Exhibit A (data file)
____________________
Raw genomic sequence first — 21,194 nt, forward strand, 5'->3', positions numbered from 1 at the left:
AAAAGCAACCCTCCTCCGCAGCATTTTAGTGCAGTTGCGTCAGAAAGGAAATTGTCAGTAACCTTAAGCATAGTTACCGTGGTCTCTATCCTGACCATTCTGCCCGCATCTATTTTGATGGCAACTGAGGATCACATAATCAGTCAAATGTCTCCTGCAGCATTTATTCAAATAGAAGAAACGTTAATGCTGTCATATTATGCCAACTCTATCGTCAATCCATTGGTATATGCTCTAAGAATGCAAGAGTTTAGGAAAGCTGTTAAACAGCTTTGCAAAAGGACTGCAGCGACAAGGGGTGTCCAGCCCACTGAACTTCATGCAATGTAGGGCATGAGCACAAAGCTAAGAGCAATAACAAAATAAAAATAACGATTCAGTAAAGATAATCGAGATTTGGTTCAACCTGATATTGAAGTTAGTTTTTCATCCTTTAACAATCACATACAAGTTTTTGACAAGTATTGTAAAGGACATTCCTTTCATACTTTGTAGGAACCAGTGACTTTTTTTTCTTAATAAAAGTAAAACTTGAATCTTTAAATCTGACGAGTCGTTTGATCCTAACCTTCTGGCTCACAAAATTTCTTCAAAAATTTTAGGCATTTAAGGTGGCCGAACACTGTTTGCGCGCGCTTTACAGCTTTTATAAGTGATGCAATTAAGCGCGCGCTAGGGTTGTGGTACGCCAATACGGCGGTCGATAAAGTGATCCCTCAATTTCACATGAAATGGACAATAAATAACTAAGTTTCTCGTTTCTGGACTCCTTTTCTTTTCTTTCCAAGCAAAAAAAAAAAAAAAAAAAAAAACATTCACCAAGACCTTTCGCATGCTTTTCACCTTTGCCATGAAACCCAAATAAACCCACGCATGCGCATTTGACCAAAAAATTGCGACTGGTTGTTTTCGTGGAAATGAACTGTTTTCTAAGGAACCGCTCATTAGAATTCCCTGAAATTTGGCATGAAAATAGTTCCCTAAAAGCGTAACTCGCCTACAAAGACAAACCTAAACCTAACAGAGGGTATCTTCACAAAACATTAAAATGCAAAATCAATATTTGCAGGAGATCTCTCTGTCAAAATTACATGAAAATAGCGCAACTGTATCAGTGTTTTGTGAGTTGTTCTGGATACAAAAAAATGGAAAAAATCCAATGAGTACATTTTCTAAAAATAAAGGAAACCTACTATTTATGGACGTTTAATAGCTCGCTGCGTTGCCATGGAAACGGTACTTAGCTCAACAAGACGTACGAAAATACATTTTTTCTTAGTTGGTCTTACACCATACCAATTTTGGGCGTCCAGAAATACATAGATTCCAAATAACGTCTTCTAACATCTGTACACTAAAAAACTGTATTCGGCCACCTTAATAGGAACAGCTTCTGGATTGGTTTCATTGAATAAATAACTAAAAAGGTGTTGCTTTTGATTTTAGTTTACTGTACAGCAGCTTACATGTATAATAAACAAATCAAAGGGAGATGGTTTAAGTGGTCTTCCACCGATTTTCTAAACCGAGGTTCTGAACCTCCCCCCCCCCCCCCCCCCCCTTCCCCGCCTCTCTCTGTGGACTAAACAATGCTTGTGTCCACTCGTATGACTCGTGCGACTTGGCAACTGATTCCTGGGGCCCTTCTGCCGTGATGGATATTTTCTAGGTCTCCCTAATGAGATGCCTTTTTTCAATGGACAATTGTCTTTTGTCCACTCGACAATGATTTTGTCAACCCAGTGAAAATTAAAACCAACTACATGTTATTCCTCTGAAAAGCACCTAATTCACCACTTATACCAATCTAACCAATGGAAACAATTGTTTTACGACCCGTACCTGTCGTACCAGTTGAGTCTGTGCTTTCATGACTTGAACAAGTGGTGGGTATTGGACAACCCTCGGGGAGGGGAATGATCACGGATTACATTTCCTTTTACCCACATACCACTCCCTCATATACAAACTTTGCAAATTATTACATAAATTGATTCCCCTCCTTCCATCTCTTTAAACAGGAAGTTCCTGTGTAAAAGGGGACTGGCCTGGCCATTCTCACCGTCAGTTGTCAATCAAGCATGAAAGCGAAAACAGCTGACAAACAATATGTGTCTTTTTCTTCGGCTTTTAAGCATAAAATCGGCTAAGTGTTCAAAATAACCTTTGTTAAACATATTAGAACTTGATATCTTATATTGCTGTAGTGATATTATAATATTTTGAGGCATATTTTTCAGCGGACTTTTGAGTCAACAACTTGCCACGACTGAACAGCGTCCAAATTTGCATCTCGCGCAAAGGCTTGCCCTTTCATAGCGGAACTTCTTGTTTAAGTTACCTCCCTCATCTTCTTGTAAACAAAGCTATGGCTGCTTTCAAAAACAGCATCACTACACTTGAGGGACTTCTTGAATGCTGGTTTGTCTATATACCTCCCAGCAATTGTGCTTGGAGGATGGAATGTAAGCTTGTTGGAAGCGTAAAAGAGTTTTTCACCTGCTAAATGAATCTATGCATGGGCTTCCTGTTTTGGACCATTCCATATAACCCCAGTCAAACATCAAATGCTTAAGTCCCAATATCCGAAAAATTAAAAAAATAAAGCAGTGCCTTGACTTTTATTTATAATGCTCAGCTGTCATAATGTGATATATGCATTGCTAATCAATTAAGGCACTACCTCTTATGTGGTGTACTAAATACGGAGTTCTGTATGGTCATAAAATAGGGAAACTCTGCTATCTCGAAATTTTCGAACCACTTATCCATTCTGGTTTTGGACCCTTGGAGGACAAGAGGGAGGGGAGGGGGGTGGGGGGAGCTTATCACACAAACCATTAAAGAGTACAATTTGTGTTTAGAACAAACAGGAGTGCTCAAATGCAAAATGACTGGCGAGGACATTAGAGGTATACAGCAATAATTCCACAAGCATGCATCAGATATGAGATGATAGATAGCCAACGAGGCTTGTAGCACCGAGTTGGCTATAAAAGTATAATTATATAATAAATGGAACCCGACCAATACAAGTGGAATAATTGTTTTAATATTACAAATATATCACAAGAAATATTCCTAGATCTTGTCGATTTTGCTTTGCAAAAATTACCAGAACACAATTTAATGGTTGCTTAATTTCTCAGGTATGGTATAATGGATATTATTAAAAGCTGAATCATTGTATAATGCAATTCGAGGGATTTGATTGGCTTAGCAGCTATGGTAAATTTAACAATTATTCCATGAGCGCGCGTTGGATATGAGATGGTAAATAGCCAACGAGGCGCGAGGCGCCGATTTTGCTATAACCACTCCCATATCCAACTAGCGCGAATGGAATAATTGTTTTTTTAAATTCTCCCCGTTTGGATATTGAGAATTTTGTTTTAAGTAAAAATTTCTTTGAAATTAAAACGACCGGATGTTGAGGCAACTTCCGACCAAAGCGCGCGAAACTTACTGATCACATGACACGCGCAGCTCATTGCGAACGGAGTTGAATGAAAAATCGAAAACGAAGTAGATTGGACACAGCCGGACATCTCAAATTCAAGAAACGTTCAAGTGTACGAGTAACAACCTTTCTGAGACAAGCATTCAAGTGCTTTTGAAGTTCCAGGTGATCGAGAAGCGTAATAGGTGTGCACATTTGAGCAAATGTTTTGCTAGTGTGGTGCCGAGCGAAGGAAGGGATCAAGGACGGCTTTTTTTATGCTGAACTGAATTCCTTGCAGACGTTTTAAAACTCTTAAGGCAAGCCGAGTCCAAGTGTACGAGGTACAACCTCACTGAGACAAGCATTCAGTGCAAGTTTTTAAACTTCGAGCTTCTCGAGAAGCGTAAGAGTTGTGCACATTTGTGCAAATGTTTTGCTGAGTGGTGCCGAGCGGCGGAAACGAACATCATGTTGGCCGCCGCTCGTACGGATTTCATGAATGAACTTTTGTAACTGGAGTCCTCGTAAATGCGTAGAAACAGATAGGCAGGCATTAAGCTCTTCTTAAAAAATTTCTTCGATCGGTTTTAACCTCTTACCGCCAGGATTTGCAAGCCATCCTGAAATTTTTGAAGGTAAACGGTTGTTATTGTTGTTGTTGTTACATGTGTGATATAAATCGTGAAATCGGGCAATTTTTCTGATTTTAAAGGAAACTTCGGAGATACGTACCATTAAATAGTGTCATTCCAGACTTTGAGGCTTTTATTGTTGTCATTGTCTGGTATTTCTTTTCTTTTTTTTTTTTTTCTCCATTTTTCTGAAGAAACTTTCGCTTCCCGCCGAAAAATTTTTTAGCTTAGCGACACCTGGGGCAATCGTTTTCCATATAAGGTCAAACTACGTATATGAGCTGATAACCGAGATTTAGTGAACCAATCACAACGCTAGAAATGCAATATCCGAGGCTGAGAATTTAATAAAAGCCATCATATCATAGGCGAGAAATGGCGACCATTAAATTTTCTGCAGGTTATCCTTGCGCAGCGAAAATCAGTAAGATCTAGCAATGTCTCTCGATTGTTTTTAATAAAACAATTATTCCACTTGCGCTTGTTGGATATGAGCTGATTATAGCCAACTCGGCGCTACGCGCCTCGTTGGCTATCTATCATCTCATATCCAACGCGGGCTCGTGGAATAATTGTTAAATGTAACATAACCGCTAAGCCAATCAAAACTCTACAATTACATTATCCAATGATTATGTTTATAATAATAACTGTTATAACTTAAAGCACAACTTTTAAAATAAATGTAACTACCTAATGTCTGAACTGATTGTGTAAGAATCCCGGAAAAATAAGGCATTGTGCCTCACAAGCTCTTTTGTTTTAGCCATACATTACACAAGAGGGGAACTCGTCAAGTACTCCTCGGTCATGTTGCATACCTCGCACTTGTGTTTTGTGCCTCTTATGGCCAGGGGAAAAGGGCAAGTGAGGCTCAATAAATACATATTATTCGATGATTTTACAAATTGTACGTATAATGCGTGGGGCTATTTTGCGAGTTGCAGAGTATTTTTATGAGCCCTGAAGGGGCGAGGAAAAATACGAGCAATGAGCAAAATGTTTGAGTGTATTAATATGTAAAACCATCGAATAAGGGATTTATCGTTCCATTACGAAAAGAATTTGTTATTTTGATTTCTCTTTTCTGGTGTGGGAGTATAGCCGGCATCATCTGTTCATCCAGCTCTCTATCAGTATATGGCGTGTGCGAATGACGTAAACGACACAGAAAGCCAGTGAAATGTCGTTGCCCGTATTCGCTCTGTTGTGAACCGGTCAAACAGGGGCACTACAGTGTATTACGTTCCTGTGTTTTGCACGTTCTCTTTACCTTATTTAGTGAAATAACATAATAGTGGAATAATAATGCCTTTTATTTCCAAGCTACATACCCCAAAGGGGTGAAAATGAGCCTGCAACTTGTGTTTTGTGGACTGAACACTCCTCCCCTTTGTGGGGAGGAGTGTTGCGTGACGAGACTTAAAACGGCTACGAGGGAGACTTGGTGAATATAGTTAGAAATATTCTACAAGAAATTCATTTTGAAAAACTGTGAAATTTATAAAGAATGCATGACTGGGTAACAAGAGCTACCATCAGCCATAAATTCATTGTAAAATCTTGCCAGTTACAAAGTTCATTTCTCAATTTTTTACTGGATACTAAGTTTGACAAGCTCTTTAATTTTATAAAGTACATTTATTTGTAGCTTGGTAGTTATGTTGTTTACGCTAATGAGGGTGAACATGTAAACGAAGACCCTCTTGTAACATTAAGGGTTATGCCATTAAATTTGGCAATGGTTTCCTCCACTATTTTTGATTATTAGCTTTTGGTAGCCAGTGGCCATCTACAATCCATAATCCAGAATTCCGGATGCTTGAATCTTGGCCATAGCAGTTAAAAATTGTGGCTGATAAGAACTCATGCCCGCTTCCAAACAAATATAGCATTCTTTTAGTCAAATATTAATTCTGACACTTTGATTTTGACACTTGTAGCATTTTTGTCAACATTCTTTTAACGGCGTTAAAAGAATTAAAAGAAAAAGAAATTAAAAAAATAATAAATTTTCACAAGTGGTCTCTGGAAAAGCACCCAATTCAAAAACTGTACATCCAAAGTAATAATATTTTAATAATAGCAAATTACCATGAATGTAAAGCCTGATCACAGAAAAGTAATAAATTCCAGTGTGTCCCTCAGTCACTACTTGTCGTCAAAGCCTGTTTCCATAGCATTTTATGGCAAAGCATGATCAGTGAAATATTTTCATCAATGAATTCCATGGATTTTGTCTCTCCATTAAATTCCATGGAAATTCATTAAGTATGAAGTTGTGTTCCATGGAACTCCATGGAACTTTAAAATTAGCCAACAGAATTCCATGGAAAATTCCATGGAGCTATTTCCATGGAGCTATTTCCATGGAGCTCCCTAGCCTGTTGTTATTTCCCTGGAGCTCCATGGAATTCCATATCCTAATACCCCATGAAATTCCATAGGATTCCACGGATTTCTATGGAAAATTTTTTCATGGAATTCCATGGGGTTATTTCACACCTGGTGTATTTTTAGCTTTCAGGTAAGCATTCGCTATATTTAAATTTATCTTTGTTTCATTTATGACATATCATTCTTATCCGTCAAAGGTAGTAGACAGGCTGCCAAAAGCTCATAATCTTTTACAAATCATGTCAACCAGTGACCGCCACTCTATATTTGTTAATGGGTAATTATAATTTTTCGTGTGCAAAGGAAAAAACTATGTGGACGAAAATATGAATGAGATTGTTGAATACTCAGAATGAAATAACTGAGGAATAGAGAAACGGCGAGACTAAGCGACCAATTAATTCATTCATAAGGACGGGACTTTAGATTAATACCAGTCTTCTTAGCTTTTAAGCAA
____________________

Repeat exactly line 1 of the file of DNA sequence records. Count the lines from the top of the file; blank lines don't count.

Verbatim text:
Raw genomic sequence first — 21,194 nt, forward strand, 5'->3', positions numbered from 1 at the left: